Extreme weather conditions triggered chaos across the state Wednesday, closing Interstate 90 over the Cascade Mountains until at least Thursday morning, flooding some roadways and homes in the Puget Sound lowlands and closing down schools across Eastern Washington.
The Washington State Patrol closed nearly 80 miles of I-90 in both directions, from North Bend to Ellensburg, due to extremely dangerous conditions.
To make matters worse, a collision between a car and semi truck east of Stevens Pass was stopping traffic late Wednesday afternoon. Eastbound and westbound traffic had to alternate to use U.S. Route 2 for about two hours. All lanes reopened around 7:30 p.m., but chains are required.
Officials say I-90 over the mountains will remain closed all day and all night Wednesday. Crews will re-evaluate conditions on Thursday morning.
There were reports of rocks and trees falling on the freeway between North Bend and Snoqualmie Pass. On the other side of the pass, snow slides and freezing rain have made the highway impassable.
State transportation officials say the highway conditions are so dangerous that crews can't even go out and begin clearing away the debris.
State troopers say they responded to 67 collisions around Snoqualmie Pass overnight as the storm dumped snow, sleet and freezing rain onto the highway, toppling trees and triggering rock slides.
Several other roadways also were closed east of the mountain passes, including Highway 243 about seven miles south of I-90, where several semi trucks jackknifed on the ice.
Meanwhile, in the Western Washington lowlands, heavy rain and flooding are wreaking havoc, with standing water covering many roadways.
Over two inches of rain fell in a 24-hour period at Sea-Tac Airport. Near Forks, nearly 3 1/2 inches of rain fell during the same period.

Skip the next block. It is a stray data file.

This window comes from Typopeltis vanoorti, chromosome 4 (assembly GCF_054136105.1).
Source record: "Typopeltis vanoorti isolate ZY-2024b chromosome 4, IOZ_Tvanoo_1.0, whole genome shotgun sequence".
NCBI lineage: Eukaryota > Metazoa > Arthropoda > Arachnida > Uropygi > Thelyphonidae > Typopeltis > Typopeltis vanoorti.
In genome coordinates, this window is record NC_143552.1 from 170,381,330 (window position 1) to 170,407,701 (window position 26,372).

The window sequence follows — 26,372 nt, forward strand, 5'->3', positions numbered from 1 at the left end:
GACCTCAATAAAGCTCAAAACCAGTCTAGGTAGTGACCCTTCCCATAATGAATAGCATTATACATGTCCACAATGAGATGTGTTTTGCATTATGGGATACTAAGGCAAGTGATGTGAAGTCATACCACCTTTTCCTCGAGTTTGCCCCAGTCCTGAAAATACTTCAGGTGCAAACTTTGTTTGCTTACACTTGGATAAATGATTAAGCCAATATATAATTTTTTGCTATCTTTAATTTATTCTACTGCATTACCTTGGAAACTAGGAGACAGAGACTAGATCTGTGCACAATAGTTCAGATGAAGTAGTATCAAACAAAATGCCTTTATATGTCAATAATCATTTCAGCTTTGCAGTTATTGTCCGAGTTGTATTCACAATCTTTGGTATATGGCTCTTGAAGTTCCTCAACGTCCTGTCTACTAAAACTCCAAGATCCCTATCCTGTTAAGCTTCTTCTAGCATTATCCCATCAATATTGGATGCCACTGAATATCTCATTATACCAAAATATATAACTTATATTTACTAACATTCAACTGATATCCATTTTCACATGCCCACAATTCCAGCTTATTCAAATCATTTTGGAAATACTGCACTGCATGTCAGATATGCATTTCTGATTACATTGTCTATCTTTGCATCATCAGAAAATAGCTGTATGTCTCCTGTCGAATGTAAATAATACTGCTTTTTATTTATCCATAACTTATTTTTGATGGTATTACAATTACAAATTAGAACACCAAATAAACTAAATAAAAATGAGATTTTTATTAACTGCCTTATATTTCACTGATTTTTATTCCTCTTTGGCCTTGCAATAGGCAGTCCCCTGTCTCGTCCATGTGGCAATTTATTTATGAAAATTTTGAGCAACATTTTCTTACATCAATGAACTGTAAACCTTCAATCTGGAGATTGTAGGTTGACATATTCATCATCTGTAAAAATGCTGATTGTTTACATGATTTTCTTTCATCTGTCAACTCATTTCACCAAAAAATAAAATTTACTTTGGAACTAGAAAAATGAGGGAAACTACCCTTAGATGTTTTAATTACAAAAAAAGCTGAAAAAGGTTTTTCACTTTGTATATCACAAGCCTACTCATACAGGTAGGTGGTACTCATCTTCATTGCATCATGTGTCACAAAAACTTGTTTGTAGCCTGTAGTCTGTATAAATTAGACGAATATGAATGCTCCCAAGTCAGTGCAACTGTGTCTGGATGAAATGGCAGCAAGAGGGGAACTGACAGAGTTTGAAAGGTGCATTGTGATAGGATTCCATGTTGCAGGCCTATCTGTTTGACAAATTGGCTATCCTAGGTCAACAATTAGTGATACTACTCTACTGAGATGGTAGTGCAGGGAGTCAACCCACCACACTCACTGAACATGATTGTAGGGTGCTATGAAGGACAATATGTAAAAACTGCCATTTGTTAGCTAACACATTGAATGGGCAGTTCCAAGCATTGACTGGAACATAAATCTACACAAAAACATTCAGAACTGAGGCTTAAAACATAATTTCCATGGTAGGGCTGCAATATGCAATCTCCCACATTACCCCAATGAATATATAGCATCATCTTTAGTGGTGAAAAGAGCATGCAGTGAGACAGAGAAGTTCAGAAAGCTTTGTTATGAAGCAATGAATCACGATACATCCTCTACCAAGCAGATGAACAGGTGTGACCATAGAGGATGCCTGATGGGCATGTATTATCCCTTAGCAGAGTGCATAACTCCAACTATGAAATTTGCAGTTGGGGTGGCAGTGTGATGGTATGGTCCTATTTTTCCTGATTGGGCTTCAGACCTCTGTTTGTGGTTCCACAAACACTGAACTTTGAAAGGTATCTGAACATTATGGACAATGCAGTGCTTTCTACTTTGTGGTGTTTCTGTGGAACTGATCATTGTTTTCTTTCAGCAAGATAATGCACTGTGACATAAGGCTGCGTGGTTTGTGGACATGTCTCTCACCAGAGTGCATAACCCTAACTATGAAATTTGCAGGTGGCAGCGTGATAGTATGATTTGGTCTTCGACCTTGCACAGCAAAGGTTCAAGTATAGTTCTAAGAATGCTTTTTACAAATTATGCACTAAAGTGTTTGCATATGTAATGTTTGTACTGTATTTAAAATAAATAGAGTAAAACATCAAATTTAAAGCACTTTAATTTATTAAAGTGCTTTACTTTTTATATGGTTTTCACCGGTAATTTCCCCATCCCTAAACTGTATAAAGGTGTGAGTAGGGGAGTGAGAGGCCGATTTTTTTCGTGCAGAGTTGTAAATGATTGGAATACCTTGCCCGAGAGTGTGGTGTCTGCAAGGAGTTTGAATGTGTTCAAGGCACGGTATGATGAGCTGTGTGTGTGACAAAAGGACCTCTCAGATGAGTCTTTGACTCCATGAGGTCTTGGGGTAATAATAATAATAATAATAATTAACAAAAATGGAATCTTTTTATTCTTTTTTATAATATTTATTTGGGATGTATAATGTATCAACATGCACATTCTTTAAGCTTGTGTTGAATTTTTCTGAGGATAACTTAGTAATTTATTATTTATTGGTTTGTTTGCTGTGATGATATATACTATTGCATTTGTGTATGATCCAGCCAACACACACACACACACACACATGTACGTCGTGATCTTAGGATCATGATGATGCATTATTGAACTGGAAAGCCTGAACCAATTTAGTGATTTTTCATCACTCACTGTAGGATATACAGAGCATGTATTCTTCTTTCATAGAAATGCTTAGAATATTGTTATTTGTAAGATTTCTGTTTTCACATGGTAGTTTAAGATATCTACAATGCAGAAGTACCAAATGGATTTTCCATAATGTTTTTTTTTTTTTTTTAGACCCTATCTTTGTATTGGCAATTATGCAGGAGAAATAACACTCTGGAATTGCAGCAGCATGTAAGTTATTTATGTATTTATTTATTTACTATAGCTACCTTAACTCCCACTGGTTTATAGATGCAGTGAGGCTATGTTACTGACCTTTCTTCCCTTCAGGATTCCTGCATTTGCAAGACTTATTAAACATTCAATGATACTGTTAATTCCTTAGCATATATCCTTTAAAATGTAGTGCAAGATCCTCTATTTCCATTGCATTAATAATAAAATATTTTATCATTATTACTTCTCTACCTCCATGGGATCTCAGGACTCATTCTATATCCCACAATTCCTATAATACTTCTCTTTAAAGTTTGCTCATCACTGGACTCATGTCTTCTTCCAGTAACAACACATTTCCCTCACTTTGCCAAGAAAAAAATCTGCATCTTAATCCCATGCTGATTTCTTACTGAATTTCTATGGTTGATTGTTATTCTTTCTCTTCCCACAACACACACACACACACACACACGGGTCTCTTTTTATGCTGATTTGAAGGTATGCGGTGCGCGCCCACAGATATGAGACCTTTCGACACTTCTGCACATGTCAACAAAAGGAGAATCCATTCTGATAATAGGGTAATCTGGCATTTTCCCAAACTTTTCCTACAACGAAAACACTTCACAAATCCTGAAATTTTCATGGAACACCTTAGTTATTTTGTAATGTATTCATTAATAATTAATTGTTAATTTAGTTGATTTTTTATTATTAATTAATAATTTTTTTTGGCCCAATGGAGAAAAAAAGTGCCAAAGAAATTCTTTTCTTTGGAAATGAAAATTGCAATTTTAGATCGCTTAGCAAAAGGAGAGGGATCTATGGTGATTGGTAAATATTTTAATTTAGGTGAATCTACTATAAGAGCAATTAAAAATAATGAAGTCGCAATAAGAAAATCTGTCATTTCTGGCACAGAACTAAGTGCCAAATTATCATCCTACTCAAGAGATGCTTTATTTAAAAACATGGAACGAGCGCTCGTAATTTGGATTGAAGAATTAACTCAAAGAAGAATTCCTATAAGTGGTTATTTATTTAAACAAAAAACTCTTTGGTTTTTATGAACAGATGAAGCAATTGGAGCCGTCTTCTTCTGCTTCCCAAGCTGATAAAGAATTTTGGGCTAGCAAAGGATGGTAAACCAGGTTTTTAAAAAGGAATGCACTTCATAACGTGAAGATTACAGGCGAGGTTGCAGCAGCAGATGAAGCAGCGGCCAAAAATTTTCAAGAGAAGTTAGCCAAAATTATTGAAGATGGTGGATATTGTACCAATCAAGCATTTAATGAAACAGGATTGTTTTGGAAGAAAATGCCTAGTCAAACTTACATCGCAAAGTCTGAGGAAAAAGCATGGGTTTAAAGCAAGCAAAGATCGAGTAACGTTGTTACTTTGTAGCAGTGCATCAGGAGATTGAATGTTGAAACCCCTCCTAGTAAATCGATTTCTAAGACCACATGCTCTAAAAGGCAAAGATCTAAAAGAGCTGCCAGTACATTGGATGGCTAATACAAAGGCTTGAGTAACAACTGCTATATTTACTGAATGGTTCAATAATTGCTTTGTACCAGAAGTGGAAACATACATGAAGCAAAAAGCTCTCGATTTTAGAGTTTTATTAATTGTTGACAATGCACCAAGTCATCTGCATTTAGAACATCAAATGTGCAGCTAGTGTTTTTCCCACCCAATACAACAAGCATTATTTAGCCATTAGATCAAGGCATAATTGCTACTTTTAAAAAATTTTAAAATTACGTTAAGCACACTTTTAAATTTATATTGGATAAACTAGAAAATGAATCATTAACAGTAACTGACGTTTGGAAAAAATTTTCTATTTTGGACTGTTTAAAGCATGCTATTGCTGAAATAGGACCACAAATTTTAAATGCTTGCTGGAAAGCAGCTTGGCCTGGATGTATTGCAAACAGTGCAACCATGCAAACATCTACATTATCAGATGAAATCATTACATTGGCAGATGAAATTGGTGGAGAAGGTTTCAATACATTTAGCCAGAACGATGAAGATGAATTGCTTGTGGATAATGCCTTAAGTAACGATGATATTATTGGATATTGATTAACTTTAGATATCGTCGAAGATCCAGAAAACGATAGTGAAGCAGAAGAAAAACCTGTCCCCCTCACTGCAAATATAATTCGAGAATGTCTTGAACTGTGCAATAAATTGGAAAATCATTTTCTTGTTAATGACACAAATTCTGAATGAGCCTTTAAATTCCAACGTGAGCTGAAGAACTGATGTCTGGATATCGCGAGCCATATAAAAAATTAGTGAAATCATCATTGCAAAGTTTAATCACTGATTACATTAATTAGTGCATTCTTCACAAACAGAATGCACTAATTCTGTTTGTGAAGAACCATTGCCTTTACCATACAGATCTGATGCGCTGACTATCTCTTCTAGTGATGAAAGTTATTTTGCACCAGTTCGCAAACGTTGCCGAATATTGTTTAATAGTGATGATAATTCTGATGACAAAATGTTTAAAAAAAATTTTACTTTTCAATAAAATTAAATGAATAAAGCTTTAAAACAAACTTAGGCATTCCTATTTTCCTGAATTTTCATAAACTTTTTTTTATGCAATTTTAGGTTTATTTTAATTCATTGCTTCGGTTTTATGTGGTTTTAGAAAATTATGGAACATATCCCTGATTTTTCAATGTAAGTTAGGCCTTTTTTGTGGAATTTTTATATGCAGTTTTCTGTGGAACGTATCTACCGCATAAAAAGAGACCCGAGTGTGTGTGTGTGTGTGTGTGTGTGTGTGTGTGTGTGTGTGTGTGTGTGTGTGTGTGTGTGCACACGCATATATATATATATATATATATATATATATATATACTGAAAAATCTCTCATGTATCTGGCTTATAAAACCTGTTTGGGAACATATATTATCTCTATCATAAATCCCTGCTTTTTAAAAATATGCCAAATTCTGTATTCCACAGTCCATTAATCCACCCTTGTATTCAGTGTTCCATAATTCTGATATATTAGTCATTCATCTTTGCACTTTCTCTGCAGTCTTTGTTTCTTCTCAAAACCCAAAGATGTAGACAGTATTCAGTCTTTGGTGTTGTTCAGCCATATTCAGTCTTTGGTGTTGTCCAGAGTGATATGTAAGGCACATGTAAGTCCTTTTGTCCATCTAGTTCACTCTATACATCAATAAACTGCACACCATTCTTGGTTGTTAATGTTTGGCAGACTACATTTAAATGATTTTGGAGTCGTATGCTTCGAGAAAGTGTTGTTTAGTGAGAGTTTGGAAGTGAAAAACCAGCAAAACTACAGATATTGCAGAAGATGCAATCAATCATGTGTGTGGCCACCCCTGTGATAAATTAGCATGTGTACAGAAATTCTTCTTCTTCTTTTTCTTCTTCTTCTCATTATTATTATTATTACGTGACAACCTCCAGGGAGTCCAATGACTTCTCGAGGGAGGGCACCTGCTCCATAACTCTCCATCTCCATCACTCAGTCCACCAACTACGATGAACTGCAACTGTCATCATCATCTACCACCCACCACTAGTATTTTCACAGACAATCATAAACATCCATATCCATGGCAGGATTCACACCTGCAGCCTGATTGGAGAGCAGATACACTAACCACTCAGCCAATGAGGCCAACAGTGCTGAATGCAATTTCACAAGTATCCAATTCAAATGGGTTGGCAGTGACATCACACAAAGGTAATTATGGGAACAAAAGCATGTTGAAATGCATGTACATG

A flood watch was issued through Wednesday evening for Clallam, Grays Harbor, Jefferson, Mason, Whatcom, King, Lewis and Pierce counties. A flood advisory was issued in Kitsap County.
At least one home was flooded, in Des Moines. Nearby drains weren't able to keep up with the steady downpour overnight, which sent water cascading into the home.
"I've been here 15 years and never had something like this before," said the homeowner, Scott Hanson. "It's like a nightmare or something."
Numerous crashes also were stalling the morning commute all around the Puget Sound metro area.
Along the Washington coast, Highway 109 was closed in both directions near Moclips for several hours due to falling trees.
Strong winds also toppled trees and knocked out power to some residents near the coast, including the town of Westport. High winds also were reported in Whatcom, San Juan and Island counties.
Farther south, a 45-mile stretch of Interstate 84 through the Columbia River Gorge, between Troutdale and Hood River, Ore., will remain closed all day and a section of the same highway near Ontario, in eastern Oregon, was also closed.
Highway 14 also was closed in southwest Washington state between Washougal and White Salmon due to continuous snow slides.
The Oregon Army National Guard was placed on standby in case it is needed to escort emergency vehicles through the Gorge.
In Eastern Washington, Spokane International Airport was closed overnight due to an ice storm, but has since reopened. Several flights were canceled during the closure.
Central Washington University in Ellensburg and Eastern Washington University in Cheney canceled all classes due to dangerously icy conditions on the roads.
Washington State University in Pullman canceled all classes Wednesday.
This is a developing news story. More information will be posted as it becomes available.